Sunday, October 21, 2007

Chestnut Conundrum

One of the things I bought at the farmer's market yesterday was chestnuts, a quart for $2. I have no idea if this is a good price or not, having little experience with chestnuts aside from snacking on a few raw that I've gathered in the woods. However, being slightly obsessed with chestnuts, I just couldn't pass them by. I am a huge sucker at the farmer's market.

It wasn't the first time I couldn't resist the allure of the chestnut though... several years back, I bought a very pricey jar and tried to follow an enclosed recipe for roasted brussel sprouts with chestnuts. Moral of the story: never try new recipes at Thanksgiving dinner. Everyone smiled politely, but the recipe was dismal, at least the chestnut portion. It was a huge disappointment for me. The brussel sprouts were actually pretty good, though.

So this afternoon, with my lazy weekend, I turned to The Joy of Cooking to see what to do with my chestnuts. There was no recipe for roasted chestnuts, and precious few choices at all, so I opted for the chestnut puree. I scored each chestnut with an x on the flat side, and boiled them briefly as directed, then proceeded to pull them out and shell them, tossing the few wormy specimens out the window for the squirrels. This process took me over an hour.

Then I still had to boil them again, this time longer, for 30-45 minutes. The book suggested boiling them in milk for a sweet presentation, or in broth for a savory dish. Not having any milk, I went with a can of chicken broth. After the prescribed 45 minutes, the broth was essentially all absorbed/evaporated, but unfortunately, the chestnuts weren't mushy yet. Having no more broth, I decided they would have to be done. I added a few tablespoons of butter, and using a handheld pastry blender, tried to puree them.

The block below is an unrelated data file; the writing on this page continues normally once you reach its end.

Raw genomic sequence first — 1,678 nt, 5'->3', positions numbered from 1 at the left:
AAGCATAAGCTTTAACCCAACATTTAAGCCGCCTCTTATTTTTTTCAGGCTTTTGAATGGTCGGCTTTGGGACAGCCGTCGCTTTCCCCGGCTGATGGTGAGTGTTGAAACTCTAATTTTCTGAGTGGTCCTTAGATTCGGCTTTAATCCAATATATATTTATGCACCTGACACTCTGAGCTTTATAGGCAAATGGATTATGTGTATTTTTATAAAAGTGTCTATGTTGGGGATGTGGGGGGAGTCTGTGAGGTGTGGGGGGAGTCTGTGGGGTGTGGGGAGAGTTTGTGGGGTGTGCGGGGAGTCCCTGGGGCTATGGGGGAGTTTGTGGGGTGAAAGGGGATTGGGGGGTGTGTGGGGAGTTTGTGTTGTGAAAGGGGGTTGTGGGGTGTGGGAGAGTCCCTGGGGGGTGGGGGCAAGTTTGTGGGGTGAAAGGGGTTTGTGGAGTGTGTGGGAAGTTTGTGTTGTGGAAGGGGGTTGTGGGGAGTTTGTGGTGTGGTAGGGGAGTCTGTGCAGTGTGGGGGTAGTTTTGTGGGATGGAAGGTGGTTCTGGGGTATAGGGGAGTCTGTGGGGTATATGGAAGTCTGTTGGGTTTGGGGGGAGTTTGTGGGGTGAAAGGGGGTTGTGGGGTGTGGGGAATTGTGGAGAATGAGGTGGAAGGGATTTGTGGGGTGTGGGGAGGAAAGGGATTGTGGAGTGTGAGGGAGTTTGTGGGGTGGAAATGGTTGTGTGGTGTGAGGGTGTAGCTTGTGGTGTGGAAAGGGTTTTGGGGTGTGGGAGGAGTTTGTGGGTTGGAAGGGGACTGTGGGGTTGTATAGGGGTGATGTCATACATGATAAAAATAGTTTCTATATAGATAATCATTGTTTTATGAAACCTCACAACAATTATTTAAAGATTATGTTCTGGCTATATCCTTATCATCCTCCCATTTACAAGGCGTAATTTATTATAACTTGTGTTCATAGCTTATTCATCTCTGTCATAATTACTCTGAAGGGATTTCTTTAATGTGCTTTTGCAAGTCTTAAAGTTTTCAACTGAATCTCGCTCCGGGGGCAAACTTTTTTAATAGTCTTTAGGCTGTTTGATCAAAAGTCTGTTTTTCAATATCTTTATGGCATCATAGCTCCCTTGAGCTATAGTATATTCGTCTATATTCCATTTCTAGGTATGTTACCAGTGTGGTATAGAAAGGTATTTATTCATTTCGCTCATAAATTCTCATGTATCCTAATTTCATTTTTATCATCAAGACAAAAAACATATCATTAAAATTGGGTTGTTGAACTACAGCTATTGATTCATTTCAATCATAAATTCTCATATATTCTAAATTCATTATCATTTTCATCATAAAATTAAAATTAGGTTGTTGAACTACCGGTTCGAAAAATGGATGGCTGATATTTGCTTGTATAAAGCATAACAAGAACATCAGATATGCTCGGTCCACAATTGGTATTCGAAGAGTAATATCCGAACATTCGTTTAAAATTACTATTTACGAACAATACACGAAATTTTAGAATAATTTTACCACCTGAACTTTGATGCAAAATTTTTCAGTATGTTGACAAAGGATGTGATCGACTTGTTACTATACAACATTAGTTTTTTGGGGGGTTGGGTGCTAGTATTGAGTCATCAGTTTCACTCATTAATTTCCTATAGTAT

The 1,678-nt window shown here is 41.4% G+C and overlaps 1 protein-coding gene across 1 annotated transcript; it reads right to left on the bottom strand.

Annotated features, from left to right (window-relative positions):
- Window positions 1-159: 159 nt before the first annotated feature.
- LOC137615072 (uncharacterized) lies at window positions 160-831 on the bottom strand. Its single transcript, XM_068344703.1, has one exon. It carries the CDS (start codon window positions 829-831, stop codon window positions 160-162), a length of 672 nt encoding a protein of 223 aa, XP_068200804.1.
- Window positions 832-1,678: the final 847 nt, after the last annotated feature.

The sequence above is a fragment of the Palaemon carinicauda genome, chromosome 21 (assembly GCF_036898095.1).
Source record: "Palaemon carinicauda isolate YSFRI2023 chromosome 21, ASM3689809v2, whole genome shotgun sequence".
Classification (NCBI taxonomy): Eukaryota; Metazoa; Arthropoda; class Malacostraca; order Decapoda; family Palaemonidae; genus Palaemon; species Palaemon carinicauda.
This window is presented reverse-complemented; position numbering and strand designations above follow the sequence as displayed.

It was only semi-successful. I suspect a food processor would have produced a better puree. My end product is a lumpy mash, pale brown in color. The flavor is very nice, but I am not entirely certain it was worth all the effort, especially since SodaBoy turned up his nose and refused to even sample the concoction. Joy said that the puree is traditionally served as an accompaniment to game meat, particularly venison. I am not a hunter and have no game meat handy.

What should I do with this stuff? Besides just eat it with a spoon, that is.

Nothing Much

Nothing much is going on here, which is kind of nice for a change. SodaBoy’s parents were here visiting last weekend, and the weekend before that we were out of town visiting friends. Add that to all the overnight travel I’ve been doing for week lately (2-3 days a week for the last 6 weeks or more) and I’m pretty grateful for a commitment-free weekend. I can’t officially call it a lazy weekend, as I’ve been pretty busy just catching up with chores and such, but it feels good to be knocking around the house, anyway.